The Formosa Quartet, Aleck Karis, piano; Third Coast Percussion, Daniel Schlosberg, piano; Michael Lewanski, conductor; Mark Dresser, contrabass solo; The Palimpsest Ensemble, Steven Schick, percussion, conductor
The result of a rich confluence of many different cultural threads, a vivid and open imagination, and a rigorous intellect, Lei Liang's (b. 1972) music has a dimensionality to it that's quite remarkable. Of course acoustic, often luxuriantly so, it somehow also evokes tactility, it sounds like something that could be touched; it evokes shape and color, it sounds like something that could be seen. There are still other layers of significance, especially language and the drama of narrative action, its great sonic variety possibly conjuring character and scene, emotions and ideas different for each performer and listener. Through myriad avenues of potential perception, Liang's music reaches out and embraces its audience, its intricacies and complexities part and parcel of its naturalness and its direct but highly nuanced communicative voice.
These five compositions represent further explorations of his long-standing research into traditional Asian arts and music and their incorporation into a contemporary music aesthetic. Verge Quartet (2013) is the latest example of Liang's extensive study of Mongolian music. Trans (2013), written for virtuoso percussionist Steven Schick, incorporates audience participation by having them play more than a hundred pairs of rocks, creating a sonic "cloud" that can be interpreted as rain or other natural sounds. The moon is following us (2015) (for solo piano) represents the composer's effort to search for a new harmonic language, based on spectral analysis of a Chinese folk song. Liang imagines the composition as a journey through the spectral landscapes hidden within a voice.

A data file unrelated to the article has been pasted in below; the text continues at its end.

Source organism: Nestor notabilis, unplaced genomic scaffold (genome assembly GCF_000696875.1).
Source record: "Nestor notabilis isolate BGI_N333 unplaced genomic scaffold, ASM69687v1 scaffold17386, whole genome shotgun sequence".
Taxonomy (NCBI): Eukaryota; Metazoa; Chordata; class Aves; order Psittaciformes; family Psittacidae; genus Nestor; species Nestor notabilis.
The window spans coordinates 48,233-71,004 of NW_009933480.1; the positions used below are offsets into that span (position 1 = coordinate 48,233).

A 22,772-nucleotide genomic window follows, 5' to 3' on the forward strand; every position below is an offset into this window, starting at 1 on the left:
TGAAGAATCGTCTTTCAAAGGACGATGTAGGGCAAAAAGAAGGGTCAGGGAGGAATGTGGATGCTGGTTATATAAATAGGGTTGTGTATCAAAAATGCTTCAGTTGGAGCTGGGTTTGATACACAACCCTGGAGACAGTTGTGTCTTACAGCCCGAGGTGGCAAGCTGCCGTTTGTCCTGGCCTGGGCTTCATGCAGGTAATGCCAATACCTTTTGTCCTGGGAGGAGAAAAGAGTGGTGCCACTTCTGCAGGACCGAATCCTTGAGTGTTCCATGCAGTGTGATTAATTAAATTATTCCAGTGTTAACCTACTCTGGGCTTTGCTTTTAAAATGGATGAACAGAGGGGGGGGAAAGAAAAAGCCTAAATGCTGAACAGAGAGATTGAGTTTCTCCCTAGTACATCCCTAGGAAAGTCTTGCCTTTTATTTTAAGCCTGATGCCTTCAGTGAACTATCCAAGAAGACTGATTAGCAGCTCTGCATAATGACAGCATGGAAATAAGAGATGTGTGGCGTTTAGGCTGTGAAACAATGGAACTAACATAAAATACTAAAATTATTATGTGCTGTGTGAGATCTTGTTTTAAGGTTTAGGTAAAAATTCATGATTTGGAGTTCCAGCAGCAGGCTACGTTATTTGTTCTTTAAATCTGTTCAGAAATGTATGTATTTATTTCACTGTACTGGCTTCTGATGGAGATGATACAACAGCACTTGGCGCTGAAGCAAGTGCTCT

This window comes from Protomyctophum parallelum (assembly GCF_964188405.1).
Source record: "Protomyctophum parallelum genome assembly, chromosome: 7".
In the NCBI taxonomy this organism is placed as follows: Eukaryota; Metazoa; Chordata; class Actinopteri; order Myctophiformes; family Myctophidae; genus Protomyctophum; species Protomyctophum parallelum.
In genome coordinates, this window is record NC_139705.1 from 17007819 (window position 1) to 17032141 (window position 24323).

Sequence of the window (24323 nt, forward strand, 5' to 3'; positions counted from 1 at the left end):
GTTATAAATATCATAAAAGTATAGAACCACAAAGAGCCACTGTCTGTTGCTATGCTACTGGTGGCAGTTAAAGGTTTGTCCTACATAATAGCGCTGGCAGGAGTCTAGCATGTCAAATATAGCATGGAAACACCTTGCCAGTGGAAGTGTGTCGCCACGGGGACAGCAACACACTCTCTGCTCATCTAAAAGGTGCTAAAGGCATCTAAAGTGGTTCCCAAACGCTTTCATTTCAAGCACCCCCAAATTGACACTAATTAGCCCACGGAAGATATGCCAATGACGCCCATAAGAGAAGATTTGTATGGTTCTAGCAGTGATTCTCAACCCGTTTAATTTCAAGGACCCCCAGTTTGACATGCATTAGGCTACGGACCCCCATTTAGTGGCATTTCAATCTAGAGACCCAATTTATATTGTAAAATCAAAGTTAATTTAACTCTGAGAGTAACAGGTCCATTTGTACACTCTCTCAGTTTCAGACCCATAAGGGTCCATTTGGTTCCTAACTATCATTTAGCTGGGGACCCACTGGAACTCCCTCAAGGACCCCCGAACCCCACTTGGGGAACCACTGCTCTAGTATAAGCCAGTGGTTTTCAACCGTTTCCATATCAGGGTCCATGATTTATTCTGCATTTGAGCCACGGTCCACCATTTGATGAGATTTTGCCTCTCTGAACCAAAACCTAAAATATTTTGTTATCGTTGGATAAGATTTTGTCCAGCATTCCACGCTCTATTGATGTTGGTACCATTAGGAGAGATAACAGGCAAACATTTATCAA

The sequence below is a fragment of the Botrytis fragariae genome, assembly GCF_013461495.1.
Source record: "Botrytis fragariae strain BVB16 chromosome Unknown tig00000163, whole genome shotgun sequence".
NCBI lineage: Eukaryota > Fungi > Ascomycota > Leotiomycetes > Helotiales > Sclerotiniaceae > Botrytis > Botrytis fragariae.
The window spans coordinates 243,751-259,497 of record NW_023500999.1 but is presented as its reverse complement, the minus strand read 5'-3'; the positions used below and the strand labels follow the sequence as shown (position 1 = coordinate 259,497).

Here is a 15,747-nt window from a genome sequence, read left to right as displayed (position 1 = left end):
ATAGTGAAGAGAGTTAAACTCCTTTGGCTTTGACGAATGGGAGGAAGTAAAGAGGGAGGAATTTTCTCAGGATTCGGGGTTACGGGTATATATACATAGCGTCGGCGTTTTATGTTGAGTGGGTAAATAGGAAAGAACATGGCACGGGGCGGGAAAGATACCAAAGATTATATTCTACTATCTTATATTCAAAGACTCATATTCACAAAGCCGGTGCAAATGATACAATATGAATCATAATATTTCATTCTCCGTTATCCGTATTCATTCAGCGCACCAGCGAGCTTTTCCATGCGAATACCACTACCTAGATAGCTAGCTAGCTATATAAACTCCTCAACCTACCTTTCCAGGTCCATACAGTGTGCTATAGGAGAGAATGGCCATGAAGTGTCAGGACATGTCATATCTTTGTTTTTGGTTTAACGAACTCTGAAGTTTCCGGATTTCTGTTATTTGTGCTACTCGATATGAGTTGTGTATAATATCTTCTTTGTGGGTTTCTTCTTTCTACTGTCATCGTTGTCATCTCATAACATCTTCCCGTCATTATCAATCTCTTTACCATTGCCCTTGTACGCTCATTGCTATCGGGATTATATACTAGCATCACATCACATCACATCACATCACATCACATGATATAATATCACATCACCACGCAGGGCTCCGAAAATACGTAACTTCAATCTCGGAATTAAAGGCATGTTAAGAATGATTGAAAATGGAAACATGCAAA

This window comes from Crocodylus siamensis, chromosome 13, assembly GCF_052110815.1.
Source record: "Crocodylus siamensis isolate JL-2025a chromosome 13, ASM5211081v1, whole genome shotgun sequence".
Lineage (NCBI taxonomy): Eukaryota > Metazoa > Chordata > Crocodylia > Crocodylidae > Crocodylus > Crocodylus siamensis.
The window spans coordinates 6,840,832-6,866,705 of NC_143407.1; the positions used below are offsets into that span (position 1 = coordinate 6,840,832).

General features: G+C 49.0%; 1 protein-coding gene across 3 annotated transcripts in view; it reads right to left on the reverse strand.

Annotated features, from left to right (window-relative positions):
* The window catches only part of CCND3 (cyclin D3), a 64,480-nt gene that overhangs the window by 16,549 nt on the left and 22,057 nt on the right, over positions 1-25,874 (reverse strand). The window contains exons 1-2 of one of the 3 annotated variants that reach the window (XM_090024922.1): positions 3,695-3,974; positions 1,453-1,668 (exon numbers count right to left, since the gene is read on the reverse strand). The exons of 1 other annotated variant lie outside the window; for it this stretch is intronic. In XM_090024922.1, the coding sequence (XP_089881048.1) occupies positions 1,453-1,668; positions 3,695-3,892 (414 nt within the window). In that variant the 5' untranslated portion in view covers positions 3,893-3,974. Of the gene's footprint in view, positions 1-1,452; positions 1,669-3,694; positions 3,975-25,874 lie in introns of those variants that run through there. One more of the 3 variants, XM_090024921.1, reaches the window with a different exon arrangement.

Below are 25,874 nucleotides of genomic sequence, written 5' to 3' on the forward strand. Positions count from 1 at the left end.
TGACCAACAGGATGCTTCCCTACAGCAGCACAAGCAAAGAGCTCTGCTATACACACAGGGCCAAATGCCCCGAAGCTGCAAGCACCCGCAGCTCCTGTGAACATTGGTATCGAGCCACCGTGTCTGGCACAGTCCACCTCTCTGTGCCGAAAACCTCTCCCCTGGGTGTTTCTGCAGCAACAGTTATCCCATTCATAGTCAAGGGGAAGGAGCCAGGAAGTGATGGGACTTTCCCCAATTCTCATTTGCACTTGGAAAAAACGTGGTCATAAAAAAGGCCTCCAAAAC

Inkscape (2014) (for percussion quartet and piano), one of several works in which Liang engages with the idea of Chinese traditional mark-making, either that of calligraphy or painting, is an exploration of the relationship between sound and Chinese ink paintings. In this piece, the piano functions as the "brush," and the percussion quartet as the "ink." Luminous (2014) is a concerto written specifically for the innovative bass improviser Mark Dresser. The composer writes, "The instrument's rich spectra embody 'voices' that encompass extreme opposites - lightness and darkness, angels and ghosts, paradise and inferno - unified by a singular vibrating body."